Diaspora

10 Must-Visit Restaurants For This Summer – Town & Country

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From Maine to Manhattan and beyond, these are the best new eateries for unforgettable meals.
From a nautical-inspired boite to a luxurious take on contemporary Korean food, these 10 restaurants are the must-have reservations this summer.
Alex and Miles Pincus, the two nautical-obsessed brothers behind New York’s iconic shipboard restaurants Grand Banks and Pilot, have opened Holywater, their first bar/eatery on land, in a magical maximalist subterranean space in Tribeca.
Designed by Miles and Alex—a trained architect—the rooms are a master class in collecting and curation. The walls are chockablock with photographs, paintings, works on paper, nautical memorabilia, and a deeply personal collection of ephemera. From Cy Twombly to Spuds MacKenzie and entire boat transoms in between, Holywater’s layered and narrative decor is a feast for the eyes, making it one of the most beautiful boîtes in the city.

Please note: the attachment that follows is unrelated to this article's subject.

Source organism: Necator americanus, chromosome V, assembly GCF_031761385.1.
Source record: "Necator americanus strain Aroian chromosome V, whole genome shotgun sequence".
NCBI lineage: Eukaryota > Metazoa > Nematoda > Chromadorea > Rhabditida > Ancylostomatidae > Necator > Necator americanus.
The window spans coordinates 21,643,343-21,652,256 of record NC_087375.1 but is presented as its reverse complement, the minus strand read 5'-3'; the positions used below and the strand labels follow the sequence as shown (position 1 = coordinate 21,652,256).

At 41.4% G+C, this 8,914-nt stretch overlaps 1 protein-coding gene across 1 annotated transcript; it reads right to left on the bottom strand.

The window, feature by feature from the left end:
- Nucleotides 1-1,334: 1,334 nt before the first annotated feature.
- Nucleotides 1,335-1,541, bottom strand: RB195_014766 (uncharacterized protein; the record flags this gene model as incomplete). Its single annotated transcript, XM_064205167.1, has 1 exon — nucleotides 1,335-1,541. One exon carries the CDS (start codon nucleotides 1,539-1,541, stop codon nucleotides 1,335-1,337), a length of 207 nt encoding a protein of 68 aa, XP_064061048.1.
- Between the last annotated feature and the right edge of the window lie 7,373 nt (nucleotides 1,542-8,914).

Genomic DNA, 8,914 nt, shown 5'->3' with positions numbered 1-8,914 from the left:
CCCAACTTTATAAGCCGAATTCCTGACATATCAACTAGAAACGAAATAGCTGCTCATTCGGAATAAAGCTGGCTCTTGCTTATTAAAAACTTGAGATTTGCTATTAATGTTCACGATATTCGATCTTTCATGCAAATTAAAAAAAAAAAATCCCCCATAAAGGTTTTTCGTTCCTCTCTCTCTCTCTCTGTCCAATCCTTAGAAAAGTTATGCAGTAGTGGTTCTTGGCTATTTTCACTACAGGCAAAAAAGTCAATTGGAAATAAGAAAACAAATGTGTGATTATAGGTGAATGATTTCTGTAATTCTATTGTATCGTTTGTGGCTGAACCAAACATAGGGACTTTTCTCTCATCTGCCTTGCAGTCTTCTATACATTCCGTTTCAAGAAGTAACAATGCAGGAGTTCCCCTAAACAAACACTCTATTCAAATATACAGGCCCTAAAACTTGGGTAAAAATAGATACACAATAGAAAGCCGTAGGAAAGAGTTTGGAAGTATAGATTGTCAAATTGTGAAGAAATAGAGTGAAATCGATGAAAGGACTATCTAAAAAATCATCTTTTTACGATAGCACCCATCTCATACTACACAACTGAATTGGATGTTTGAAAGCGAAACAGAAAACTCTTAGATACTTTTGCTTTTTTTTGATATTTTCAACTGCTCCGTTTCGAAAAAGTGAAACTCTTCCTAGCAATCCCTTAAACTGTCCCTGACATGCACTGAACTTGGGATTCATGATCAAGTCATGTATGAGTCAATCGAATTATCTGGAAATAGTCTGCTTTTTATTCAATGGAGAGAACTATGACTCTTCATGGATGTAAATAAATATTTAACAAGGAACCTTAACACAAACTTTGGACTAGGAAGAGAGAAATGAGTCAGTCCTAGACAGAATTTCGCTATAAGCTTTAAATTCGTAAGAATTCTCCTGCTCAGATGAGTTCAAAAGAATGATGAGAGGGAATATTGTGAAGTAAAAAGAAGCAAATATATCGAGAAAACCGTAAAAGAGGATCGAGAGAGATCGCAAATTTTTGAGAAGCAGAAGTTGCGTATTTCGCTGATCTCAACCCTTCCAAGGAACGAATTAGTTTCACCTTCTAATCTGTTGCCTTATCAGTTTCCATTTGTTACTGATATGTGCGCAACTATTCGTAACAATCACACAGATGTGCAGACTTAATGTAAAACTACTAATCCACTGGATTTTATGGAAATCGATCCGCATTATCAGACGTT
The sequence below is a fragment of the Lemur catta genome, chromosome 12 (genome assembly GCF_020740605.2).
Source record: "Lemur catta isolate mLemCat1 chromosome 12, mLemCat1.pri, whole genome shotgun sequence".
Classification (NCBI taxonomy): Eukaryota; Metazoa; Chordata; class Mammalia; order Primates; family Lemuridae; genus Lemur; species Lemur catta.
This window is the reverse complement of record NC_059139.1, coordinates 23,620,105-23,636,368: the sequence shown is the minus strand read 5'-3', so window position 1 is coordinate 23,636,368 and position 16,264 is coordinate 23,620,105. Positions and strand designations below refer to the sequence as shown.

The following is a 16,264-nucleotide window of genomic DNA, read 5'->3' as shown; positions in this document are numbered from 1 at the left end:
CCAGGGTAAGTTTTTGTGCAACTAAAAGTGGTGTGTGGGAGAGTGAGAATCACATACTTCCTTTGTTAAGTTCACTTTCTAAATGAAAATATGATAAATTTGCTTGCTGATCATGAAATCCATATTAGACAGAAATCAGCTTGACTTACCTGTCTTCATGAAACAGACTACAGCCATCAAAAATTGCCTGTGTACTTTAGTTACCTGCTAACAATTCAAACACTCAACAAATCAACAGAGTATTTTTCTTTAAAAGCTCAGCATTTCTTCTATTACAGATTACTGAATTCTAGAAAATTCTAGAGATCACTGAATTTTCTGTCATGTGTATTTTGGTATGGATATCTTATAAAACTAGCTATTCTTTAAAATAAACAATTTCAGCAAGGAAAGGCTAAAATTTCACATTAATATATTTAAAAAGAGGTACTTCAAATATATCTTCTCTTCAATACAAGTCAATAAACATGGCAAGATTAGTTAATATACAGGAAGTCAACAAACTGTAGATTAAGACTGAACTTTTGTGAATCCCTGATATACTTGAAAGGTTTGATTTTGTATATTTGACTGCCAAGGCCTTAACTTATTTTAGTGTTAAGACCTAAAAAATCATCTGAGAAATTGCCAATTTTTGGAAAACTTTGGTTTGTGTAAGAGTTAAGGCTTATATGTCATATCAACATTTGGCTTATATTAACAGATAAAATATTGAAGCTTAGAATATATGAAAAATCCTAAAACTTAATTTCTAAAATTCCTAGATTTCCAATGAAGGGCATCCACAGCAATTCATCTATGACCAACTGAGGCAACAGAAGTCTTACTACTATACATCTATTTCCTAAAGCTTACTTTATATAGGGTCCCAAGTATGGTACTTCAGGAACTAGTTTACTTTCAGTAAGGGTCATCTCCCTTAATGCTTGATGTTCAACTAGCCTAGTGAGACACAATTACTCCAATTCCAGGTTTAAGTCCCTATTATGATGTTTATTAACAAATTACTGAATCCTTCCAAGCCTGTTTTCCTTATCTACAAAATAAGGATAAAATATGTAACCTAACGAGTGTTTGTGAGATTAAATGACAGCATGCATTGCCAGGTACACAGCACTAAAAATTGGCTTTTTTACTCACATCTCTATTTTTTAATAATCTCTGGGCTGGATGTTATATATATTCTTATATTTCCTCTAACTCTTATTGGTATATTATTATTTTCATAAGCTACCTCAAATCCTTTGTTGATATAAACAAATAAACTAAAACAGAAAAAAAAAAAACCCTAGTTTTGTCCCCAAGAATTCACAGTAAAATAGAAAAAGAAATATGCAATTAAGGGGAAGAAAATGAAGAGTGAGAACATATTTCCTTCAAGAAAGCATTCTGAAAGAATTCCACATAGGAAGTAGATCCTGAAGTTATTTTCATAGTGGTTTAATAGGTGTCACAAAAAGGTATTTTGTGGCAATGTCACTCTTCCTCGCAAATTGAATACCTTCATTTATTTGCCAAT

It’s no surprise that seafood is the star at Holywater. Culinary Director Kerry Heffernan and Executive Chef Sam Gasner have created a straightforward and delicious menu of shellfish towers, caviar tater tots, lobster frites, crawfish Étouffée (a nod to the brothers’ Louisiana upbringing), and one of the best burgers in town. Celebrated bartender and Beverage Director Erik Trickett has created a long list of New Orleans- and New York City-inspired cocktails as well as a nice selection of wine and craft beers.
Two New York fine dining veterans, Chef Colin Wyatt (Eleven Madison Park, DANIEL) and General Manager Daniel Gorlas (Per Se), have decamped north to open Twelve, a seasonally focused, modern American restaurant that pays homage to the beloved New England foodie town of Portland, ME.
Nestled within a carefully restored, 127 year-old building on the Portland waterfront, Wyatt and his team work closely with local farmers and purveyors to deliver a sustainably sourced, ingredient-driven prix-fixe menu that highlights the best of Maine’s bounty.